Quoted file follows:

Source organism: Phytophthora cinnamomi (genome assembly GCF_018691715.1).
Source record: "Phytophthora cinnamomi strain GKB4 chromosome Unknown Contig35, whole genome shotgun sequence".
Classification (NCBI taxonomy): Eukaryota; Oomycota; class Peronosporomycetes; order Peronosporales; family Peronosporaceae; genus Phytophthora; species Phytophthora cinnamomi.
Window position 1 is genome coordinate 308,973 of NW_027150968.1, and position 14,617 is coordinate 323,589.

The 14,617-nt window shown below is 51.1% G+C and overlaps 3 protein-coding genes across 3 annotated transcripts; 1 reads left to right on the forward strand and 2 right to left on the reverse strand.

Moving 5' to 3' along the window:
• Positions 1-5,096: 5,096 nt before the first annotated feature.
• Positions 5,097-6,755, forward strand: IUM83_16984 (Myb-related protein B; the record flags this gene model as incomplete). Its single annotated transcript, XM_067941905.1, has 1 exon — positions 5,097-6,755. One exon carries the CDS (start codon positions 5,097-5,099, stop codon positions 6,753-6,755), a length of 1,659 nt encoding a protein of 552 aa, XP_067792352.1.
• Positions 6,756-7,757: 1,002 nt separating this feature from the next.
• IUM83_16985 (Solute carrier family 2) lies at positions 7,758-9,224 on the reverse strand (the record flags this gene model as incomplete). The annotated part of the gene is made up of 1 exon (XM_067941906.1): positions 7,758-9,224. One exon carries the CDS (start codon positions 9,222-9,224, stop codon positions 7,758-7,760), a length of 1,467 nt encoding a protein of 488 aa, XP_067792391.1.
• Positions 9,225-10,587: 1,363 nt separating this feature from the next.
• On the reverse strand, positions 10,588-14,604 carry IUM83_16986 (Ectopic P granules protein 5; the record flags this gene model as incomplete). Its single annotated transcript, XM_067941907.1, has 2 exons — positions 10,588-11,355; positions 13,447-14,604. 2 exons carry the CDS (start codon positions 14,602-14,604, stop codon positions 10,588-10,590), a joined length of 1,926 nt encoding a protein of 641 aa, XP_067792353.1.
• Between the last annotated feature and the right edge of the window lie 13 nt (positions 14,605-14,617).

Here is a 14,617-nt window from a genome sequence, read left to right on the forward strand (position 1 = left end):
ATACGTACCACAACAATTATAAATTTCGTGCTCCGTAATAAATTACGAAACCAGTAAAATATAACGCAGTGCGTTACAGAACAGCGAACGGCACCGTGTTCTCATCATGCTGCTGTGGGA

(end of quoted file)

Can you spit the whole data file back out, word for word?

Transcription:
Source organism: Phytophthora cinnamomi (genome assembly GCF_018691715.1).
Source record: "Phytophthora cinnamomi strain GKB4 chromosome Unknown Contig35, whole genome shotgun sequence".
Classification (NCBI taxonomy): Eukaryota; Oomycota; class Peronosporomycetes; order Peronosporales; family Peronosporaceae; genus Phytophthora; species Phytophthora cinnamomi.
Window position 1 is genome coordinate 308,973 of NW_027150968.1, and position 14,617 is coordinate 323,589.

The 14,617-nt window shown below is 51.1% G+C and overlaps 3 protein-coding genes across 3 annotated transcripts; 1 reads left to right on the forward strand and 2 right to left on the reverse strand.

Moving 5' to 3' along the window:
• Positions 1-5,096: 5,096 nt before the first annotated feature.
• Positions 5,097-6,755, forward strand: IUM83_16984 (Myb-related protein B; the record flags this gene model as incomplete). Its single annotated transcript, XM_067941905.1, has 1 exon — positions 5,097-6,755. One exon carries the CDS (start codon positions 5,097-5,099, stop codon positions 6,753-6,755), a length of 1,659 nt encoding a protein of 552 aa, XP_067792352.1.
• Positions 6,756-7,757: 1,002 nt separating this feature from the next.
• IUM83_16985 (Solute carrier family 2) lies at positions 7,758-9,224 on the reverse strand (the record flags this gene model as incomplete). The annotated part of the gene is made up of 1 exon (XM_067941906.1): positions 7,758-9,224. One exon carries the CDS (start codon positions 9,222-9,224, stop codon positions 7,758-7,760), a length of 1,467 nt encoding a protein of 488 aa, XP_067792391.1.
• Positions 9,225-10,587: 1,363 nt separating this feature from the next.
• On the reverse strand, positions 10,588-14,604 carry IUM83_16986 (Ectopic P granules protein 5; the record flags this gene model as incomplete). Its single annotated transcript, XM_067941907.1, has 2 exons — positions 10,588-11,355; positions 13,447-14,604. 2 exons carry the CDS (start codon positions 14,602-14,604, stop codon positions 10,588-10,590), a joined length of 1,926 nt encoding a protein of 641 aa, XP_067792353.1.
• Between the last annotated feature and the right edge of the window lie 13 nt (positions 14,605-14,617).

Here is a 14,617-nt window from a genome sequence, read left to right on the forward strand (position 1 = left end):
ATACGTACCACAACAATTATAAATTTCGTGCTCCGTAATAAATTACGAAACCAGTAAAATATAACGCAGTGCGTTACAGAACAGCGAACGGCACCGTGTTCTCATCATGCTGCTGTGGGA